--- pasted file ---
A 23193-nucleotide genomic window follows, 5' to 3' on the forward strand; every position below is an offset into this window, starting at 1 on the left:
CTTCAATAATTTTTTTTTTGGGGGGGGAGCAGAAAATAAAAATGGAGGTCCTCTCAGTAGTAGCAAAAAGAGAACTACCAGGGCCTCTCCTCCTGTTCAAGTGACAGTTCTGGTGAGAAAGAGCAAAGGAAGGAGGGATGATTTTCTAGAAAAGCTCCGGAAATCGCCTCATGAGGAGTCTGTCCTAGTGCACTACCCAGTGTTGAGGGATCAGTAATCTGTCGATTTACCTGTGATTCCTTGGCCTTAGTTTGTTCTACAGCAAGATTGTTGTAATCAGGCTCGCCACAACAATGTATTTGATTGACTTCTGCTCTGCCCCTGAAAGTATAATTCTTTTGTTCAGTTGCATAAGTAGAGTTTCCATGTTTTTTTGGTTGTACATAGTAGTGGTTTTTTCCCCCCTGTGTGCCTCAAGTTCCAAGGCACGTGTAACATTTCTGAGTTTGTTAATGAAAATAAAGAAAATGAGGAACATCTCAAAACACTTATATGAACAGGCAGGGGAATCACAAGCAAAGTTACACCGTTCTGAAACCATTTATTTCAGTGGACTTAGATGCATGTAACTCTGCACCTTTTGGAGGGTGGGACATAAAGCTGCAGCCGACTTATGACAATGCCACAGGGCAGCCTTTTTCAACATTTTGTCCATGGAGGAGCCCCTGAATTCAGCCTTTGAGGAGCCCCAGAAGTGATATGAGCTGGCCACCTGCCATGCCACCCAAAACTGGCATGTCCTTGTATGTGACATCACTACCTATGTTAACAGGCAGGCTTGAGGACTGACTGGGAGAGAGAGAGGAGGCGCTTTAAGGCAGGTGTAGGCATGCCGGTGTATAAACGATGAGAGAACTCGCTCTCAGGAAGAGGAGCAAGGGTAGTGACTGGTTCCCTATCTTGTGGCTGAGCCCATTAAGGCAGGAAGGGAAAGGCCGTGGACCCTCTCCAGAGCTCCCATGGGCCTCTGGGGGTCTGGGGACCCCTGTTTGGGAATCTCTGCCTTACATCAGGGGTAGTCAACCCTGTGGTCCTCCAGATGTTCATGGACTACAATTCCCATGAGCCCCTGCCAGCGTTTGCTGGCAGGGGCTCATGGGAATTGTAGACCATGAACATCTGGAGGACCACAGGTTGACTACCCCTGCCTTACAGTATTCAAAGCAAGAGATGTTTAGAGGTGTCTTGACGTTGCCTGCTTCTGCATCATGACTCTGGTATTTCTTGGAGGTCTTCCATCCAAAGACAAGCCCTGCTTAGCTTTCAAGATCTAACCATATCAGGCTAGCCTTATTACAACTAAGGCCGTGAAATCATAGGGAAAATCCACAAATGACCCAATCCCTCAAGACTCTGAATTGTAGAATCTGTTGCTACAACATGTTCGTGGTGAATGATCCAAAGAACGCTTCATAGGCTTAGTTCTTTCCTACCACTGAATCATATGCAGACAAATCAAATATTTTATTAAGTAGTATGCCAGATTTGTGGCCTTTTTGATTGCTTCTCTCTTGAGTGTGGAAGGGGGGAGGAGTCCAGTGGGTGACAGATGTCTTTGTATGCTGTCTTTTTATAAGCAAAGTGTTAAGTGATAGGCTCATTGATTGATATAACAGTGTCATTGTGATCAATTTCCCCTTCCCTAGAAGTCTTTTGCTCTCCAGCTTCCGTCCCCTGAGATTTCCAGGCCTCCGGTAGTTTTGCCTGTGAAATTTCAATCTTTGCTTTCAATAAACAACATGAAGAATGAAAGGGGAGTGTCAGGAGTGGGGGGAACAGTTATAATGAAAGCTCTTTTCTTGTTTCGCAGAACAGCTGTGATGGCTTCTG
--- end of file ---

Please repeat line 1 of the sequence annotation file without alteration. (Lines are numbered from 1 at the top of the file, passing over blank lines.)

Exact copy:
A 23193-nucleotide genomic window follows, 5' to 3' on the forward strand; every position below is an offset into this window, starting at 1 on the left: